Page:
meat consumption and health, paul grimwood quoted on gut health
A number of companies are now supporting humane farming system. Nestle is just one of them.
  • Nestle is one of the biggest companies that committed to sourcing their poultry needs from companies that meet standards for animal welfare. While the transition is not abrupt, the consumer goods giant hopes to achieve this goal by the year 2024.
  • Panera Bread – with its chain of stores and cafes, is the first restaurant chain to support slow-growing hens and removing antibiotics from their poultry supply chain. Panera is also aiming to switch to cage-free eggs by 2024.
  • Burger King expressed the commitment to use chicken raised under humane standards. With about 15,000 locations in the US and Canada, this promise will help advance the cause against intensive animal farming.
  • Costco supports animal welfare as a part of the company’s core values. The wholesale corporation procures cage-free eggs, implements strict poultry handling and antibiotics-use policies. Costco even set up an Animal Welfare Task Force designed to audit partner producers.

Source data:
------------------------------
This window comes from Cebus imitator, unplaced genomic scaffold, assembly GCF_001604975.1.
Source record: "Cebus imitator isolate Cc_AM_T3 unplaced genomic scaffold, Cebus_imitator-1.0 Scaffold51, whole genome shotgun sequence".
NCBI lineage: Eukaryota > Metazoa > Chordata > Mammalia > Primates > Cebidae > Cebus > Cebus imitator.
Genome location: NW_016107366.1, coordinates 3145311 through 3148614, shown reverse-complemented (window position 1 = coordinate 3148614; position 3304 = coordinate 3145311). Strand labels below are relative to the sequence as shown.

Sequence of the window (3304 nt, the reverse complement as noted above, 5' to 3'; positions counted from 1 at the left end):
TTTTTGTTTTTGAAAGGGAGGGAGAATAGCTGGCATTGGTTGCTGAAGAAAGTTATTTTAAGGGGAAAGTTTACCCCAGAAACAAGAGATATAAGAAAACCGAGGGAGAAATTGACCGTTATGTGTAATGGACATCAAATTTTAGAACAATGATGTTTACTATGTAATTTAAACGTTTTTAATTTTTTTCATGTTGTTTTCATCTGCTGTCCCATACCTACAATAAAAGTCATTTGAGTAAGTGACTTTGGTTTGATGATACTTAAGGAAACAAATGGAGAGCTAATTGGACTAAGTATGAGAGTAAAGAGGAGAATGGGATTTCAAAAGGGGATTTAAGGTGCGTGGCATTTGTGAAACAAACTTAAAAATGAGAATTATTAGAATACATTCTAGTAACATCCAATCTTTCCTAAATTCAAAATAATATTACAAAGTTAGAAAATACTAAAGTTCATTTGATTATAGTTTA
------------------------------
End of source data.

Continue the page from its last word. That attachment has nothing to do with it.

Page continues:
• Perdue Farms is the first major poultry company to pledge to commit to animal welfare criteria. Some of the recent improvements that Perdue implemented create an increase in the space for fowl, more chicken house windows for better ventilation and longer lights-off during rest.
  • Campbell Soup updated the company’s Responsible Sourcing Supplier Code. With this update, the company will require suppliers to switch to healthier breeds of birds. These are ones approved by either the RSPCA or Global Animal Partnership. They will also now allow fowls more space to live in. Campbell will provide them “environmental enrichment” that permit natural behaviors, and slaughter them using a more modern and less cruel system.

We are what we eat. How we nourish our body has a bearing on the condition of our body and mind.  It means that in order to be healthy, we have to eat wholesome and good food. We may have varying interpretations of what makes food good. What’s constant for everyone though is our need for a balanced diet obtained from a healthy and wholesome source. When it comes to meat consumption and health, the key is to find the right balance.